We are used to the imagery of God communicating by God’s word, and so think of our responses to God as aural: listening, and obedience (from ob-audiens – intense hearing). Yet how much of the religion of Ancient Israel was a priestly religion of Presence! We forget that one of the central images of God’s communication in the Scriptures is that of the Shining face. From the Priestly Blessing of Numbers 6 to the continuous references in the Psalms, it is expected that worshippers will see the radiance of God’s face, and in its light, they too will shine.
Who appears in our midst during midnight mass? I suppose most of us, nudged along by the ceremony of the placing of the babe in the manger, assume that it is the infant Christ. But the one who is present in our midst at midnight mass, as at every eucharist, is the crucified and risen Lord. We are, in fact, as at every holy communion, celebrating Easter.
All of the Spirit’s labor–the pruning of our imagination, the background work on our expectations–comes to fruition on Christmas Day, when we are brought into the Presence. The virgin who for nine months has been weaving the veil of the temple out of the material of her own body sits in stupefied and exhausted silence. Following the line of her gaze toward the manger, we too “veiled in flesh, the Godhead see.” The angels sing the first Gloria, for where there is Presence, there too is praise: the two are inseparable. We too allow our ears, our voices and then our hearts to proclaim the Creator’s new mode of Presence among us. We are going to be inducted into lifelong praise.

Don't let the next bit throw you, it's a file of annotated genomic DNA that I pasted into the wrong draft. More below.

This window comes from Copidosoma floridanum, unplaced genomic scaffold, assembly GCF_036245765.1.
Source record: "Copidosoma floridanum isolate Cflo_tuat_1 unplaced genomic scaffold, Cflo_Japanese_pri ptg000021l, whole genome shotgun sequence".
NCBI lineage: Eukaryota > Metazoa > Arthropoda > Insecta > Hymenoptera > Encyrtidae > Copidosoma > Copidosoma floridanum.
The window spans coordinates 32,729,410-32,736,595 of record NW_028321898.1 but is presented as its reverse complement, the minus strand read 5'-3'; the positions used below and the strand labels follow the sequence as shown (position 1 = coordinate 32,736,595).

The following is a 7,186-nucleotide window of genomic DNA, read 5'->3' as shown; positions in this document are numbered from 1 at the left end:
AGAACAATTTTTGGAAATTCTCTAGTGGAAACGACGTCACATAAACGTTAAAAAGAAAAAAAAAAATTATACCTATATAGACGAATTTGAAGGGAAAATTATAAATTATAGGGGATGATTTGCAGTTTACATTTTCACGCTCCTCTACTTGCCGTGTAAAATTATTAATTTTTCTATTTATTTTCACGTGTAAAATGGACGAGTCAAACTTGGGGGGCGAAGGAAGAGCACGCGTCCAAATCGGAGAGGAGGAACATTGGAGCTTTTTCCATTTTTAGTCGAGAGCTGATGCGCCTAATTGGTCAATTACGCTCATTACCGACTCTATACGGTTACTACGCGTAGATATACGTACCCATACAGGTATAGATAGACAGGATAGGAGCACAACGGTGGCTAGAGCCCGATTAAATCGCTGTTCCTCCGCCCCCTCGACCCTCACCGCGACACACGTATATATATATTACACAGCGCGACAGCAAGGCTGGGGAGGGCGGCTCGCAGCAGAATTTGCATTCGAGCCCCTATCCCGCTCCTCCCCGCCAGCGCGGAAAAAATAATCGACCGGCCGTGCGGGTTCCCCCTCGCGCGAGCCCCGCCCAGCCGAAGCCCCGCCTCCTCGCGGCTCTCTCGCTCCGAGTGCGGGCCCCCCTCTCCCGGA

We are on the very brink of the nativity. Our sense of the power of the One coming in has been stretched, challenged and recast over the past three weeks. Now the reality of that power begins to dawn more clearly, and what is astonishing about it is that, unlike any power we know, this power is confident enough to be vulnerable. And that means confident enough in us to be vulnerable to us.